2. Growing up in Los Angeles, in a series of foster homes, Del finds different ways of coping with difficult circumstances. Give examples. Are her coping mechanisms positive or negative, constructive or self-destructive? In what ways? If you were friends with Del, or an adult counseling Del, how might you help her deal with her feelings in a positive way? What suggestions, if any, would you offer? How do you cope with difficult circumstances? Identify positive and negative ways of dealing with difficult circumstances.
3. Leaving Los Angeles, Del changes her name. Why? What is the significance of her new name, Elena Franco? How does the name help her to create a new life outside of Los Angeles? What impact do names -- of people, places, products, and businesses -- have on public perception? How do our names affect our perception of ourselves?
4. How do the drivers, Del included, respond to being stuck in the traffic jam? How does this change as the day progresses? How does the traffic jam, and the way Del deals with it, serve as a metaphor for her life? What does Del learn from the experience? Describe a situation that you first perceived as negative but which ended up having a positive and profound influence on your life.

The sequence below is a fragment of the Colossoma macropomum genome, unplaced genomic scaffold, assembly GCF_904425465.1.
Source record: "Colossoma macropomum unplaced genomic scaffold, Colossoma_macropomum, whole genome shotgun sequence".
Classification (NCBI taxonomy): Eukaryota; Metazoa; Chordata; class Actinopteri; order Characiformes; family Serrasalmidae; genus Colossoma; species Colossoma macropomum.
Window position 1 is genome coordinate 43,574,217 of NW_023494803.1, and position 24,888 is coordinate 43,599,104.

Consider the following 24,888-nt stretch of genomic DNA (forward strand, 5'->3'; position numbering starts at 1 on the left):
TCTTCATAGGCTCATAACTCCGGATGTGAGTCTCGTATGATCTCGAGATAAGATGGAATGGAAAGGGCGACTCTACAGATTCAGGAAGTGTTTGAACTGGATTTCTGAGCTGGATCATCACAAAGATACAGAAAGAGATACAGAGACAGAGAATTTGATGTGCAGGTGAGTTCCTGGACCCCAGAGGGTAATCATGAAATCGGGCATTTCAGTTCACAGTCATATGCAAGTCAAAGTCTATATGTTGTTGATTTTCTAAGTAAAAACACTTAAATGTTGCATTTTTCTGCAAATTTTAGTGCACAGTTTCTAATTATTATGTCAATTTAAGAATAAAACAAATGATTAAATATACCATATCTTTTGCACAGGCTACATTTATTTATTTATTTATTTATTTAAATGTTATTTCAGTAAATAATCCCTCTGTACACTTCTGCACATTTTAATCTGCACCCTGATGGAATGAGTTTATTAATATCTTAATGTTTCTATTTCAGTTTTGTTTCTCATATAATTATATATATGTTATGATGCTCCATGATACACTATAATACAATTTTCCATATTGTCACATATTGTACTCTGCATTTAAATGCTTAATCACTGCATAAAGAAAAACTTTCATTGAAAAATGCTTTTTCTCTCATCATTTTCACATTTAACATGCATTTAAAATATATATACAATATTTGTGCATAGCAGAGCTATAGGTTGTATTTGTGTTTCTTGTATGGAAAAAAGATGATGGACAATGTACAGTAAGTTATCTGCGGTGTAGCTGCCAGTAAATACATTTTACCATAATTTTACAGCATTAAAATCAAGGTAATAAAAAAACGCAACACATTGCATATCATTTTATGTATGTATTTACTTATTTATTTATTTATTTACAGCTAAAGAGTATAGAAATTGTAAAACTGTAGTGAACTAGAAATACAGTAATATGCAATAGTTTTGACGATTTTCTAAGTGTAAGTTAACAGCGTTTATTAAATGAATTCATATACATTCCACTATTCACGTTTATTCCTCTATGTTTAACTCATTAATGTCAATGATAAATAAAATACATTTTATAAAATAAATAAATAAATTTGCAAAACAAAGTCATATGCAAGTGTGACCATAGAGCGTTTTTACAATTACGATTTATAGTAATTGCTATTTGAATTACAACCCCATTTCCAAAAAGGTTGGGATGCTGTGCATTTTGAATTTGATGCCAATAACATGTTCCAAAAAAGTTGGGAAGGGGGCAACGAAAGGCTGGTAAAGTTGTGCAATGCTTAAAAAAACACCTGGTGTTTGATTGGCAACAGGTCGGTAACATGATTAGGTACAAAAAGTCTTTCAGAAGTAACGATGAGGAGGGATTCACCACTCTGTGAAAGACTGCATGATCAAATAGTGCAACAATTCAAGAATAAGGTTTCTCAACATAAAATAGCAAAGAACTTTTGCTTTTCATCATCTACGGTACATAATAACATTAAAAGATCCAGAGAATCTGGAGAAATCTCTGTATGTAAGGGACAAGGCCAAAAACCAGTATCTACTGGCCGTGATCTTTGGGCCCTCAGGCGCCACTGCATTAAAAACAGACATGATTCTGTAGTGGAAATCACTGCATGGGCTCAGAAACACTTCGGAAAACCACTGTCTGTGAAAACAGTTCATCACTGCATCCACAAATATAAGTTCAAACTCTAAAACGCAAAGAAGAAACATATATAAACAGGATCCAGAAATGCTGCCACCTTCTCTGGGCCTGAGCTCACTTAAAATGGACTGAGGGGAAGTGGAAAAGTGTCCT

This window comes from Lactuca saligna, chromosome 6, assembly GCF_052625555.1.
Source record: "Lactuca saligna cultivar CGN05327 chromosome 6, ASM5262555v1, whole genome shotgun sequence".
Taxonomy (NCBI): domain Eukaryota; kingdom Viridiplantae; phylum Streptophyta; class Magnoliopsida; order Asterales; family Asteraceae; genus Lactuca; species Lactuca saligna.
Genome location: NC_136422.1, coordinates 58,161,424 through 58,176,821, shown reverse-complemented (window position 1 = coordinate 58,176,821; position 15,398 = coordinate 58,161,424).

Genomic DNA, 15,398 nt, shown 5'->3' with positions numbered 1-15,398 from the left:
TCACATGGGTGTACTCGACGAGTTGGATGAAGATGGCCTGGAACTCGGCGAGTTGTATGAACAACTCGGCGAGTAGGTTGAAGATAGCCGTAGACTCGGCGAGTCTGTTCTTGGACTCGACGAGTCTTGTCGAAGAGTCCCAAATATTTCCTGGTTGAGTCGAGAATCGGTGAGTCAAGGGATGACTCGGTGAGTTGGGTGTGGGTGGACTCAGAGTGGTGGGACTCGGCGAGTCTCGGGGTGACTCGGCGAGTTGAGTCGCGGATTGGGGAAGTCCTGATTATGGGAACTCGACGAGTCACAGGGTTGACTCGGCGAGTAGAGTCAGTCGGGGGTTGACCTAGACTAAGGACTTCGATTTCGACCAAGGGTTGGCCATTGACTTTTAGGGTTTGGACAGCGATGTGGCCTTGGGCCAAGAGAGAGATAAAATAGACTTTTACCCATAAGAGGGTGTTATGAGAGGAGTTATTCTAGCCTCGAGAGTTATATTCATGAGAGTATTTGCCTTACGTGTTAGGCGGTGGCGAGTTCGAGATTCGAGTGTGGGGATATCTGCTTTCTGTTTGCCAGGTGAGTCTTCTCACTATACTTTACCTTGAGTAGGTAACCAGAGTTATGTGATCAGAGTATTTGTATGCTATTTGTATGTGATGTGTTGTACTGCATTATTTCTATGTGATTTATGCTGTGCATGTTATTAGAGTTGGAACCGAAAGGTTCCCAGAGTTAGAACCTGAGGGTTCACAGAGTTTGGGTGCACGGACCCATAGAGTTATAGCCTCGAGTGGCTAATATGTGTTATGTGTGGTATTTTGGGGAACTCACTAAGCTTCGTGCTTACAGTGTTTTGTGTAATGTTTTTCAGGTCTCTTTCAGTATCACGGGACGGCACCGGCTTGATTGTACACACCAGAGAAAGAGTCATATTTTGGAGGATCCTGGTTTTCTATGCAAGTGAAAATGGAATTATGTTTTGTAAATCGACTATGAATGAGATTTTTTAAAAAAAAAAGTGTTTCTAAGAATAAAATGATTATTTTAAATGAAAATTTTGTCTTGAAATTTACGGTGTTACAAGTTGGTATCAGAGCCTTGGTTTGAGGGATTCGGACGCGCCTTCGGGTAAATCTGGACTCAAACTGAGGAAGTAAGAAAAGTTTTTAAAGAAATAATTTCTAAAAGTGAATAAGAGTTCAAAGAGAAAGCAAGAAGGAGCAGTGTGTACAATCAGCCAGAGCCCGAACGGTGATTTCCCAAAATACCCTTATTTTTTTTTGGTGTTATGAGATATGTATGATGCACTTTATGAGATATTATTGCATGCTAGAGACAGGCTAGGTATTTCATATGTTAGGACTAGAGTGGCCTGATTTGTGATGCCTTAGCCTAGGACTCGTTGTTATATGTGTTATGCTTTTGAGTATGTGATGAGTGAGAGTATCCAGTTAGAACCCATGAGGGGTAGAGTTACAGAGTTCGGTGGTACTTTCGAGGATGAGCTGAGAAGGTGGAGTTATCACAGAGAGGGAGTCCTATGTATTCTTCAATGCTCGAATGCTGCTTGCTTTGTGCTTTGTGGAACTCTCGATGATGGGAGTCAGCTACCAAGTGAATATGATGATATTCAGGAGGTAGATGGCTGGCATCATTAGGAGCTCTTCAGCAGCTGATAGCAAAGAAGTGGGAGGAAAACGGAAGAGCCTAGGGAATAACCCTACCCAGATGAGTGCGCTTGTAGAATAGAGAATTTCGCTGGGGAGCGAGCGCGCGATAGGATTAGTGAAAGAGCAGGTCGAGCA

5. How would Del's life have been different had she remained in Los Angeles? If she never made the attempt to break free, would she have developed in the same way? Would she have become a playwright? Why or why not? What conditions led to, and affected, her transformation? Do you think Del will ever return to Los Angeles? Why or why not? Is it true, as the author Thomas Wolfe wrote in the book, Look Homeward, Angel, "You can never go home again?" How would Del respond to Wolfe's statement?
6. How does Del's life change as a result of having a child? What was her own childhood like? In what ways do you think Del's daughter's life will be different? What effect, if any, will Del's childhood experience have on the way she raises her daughter? Should you choose to become a parent, how do you think your childhood experience will affect the way you raise your child?